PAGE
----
Maximum length

5 metres

Maximum width

2.2 metres

Maximum solar array

5 square metres


At least 4


1 + at least 1 passenger


3 x 1,200km without recharging

I support Solaride because this project inspires young people and grows the following top engineers, inventors, entrepreneurs and world-changers.

Solaride is a bunch of progressive pioneers of the future who are building Estonia's first solar car to face the ultimate challenge to prove how successfully students can create innovation.

Our team in Morocco

Sven Raba

Team Manager

Tiit Liivik

Safety Officer

Knuth Helekivi

Battery officer

Kaia Liisa Hakk


Mart Erik Kermes


Karl August Tatunts


Kristjan Kleimann


Novella Uiga

Support vechicle / Driver



5m long, 2m wide, 1.2m high

Unladen weight

~ 650kg
The unladen weight of the car is about 2 times less than the average car.

Load capacity

4x80kg (standardized in the competition)


Theoretically, the maximum speed is 140 km / h, but the solar car will start driving at a maximum of 90 km / h.

Engine power

The solar car is powered by two Marand electric motors inside the wheel. The power of one engine is 1.8 kW, ie the total power of the car is 3.6 kW.
The car consumes 5x less energy on the road than the average electric car.

Batteries and capacity

Six recycled Tesla battery modules. The battery capacity is 32 kWh.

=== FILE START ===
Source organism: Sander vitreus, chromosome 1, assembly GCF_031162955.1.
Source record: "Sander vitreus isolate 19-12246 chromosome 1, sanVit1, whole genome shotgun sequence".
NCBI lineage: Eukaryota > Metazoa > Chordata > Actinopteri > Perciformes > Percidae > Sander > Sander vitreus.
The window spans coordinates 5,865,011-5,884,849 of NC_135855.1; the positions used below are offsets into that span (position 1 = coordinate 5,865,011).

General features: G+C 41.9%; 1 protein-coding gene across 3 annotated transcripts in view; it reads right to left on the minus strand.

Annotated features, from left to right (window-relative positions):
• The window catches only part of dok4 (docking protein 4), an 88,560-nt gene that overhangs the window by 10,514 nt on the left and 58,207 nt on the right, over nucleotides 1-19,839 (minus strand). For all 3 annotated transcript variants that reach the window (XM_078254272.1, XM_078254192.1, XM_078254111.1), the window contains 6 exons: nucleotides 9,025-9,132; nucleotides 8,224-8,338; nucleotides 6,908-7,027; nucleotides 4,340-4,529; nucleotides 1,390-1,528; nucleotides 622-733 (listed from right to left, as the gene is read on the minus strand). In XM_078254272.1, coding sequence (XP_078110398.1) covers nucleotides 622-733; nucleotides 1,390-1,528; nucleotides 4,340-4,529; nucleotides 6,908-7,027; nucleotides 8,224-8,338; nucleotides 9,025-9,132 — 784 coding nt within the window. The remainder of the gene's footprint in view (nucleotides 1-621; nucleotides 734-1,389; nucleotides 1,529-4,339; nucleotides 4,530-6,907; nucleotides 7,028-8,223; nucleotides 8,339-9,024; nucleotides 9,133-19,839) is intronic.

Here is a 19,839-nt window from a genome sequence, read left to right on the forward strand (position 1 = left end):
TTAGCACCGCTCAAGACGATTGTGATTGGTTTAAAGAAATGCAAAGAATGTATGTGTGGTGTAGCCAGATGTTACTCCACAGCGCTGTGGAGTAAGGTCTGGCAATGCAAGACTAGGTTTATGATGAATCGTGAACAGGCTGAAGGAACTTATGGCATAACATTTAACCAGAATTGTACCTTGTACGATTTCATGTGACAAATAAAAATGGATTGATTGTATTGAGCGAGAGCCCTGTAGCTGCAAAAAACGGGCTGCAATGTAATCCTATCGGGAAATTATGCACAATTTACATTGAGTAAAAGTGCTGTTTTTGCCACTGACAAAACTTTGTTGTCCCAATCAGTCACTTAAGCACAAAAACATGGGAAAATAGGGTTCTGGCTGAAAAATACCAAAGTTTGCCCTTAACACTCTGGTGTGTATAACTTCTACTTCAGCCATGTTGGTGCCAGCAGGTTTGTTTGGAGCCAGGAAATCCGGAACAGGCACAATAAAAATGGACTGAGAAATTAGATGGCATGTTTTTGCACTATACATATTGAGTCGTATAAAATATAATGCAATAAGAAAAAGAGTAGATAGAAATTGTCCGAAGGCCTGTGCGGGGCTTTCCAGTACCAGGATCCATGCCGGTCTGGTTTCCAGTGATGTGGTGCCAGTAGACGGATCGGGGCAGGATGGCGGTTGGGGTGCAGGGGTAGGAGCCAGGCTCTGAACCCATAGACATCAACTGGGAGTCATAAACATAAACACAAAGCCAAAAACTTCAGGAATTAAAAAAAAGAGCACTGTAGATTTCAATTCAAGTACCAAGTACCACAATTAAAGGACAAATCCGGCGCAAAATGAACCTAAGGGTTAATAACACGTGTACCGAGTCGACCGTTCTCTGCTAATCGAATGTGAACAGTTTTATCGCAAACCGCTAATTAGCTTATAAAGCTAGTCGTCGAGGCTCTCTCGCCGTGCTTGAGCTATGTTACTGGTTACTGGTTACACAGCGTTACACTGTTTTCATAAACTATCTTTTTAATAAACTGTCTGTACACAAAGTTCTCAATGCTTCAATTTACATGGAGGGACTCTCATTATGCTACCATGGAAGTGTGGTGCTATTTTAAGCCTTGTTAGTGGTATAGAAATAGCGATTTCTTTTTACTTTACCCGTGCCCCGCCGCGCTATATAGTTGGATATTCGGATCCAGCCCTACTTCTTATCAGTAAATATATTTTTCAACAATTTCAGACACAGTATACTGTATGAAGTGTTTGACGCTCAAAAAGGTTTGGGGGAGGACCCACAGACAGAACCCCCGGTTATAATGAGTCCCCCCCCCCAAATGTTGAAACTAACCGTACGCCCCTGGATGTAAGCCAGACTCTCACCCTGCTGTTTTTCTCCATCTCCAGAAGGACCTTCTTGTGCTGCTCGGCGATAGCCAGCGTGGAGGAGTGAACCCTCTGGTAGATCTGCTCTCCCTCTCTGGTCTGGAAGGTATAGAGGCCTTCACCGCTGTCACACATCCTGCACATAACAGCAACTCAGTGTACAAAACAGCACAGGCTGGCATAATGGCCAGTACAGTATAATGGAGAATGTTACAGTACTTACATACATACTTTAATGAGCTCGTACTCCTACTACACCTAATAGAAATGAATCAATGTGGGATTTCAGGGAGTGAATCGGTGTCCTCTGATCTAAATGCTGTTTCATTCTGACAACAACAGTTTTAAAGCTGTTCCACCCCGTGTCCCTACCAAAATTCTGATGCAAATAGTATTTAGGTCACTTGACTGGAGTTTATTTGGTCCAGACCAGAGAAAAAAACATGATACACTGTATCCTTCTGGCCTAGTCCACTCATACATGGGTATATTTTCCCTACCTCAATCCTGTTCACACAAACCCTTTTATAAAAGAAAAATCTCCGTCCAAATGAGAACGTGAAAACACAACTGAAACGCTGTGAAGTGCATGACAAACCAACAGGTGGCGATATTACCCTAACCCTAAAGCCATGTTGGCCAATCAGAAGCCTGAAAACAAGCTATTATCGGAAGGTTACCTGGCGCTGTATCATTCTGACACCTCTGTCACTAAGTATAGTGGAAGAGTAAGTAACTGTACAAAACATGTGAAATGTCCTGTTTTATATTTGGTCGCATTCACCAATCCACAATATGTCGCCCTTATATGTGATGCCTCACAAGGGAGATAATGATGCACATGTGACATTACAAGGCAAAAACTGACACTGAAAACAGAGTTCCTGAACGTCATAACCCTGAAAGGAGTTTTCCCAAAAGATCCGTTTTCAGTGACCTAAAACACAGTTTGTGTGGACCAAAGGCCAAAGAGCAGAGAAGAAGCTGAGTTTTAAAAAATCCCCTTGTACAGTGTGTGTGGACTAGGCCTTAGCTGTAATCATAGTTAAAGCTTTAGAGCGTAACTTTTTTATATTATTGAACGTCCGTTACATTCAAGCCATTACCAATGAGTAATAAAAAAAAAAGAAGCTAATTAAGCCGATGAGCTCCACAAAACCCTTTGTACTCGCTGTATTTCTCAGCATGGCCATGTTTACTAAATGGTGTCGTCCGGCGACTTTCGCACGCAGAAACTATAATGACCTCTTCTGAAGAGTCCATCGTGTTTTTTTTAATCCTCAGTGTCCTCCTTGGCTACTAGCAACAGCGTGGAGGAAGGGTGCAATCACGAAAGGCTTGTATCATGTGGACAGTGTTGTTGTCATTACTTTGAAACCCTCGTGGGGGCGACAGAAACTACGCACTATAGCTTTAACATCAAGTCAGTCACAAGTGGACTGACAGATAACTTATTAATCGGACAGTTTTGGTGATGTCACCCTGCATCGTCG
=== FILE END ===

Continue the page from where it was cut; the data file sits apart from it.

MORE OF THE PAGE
Driving range

The battery, together with solar energy, ensures a range of 1,200 km. It has not been tested, but we have based it on our designs.


To optimize energy consumption, software has been developed that takes into account the effects of external factors and maintains the most optimal driving speed according to the current conditions. This ensures a wider range. Increases efficiency by 7%.


The roof of the solar car is covered with 4.82 m2 of solar panels produced at the Solarstone factory. The panels consist of an average of about 20% more efficient single crystal solar cells, similar ones cannot be purchased “over-the-counter”.


To ensure good aerodynamics, the air resistance coefficient has been adjusted to 0.2 Cd (the 2009 Subaru Forester has an air resistance coefficient of 0.38 and the air resistance coefficient of Formula 1 cars is 0.7-1.1). The car is designed using the aerodynamics model in the form of an airplane wing cross-section. A "wind tunnel" has been created in the middle of the car, which helps to reduce the frontal area and, consequently, the air resistance. The car's air resistance is 30% lower than the average car.

Frame and suspension

The car body is a combination of an outer carbon-composite housing and an inner tubular frame. The tubular frame consists of steel produced by sustainable methods and the body panels are made of carbon fabric, which is also used in the production of aircraft.

Yesterday’s remarkable is today’s good and tomorrow’s mediocre. I admire a discipline whose energy is focused on breaking out of mediocrity. Solaride has taken on a difficult task. It is meaningful because genius grows out of difficulties.
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51009 Estonia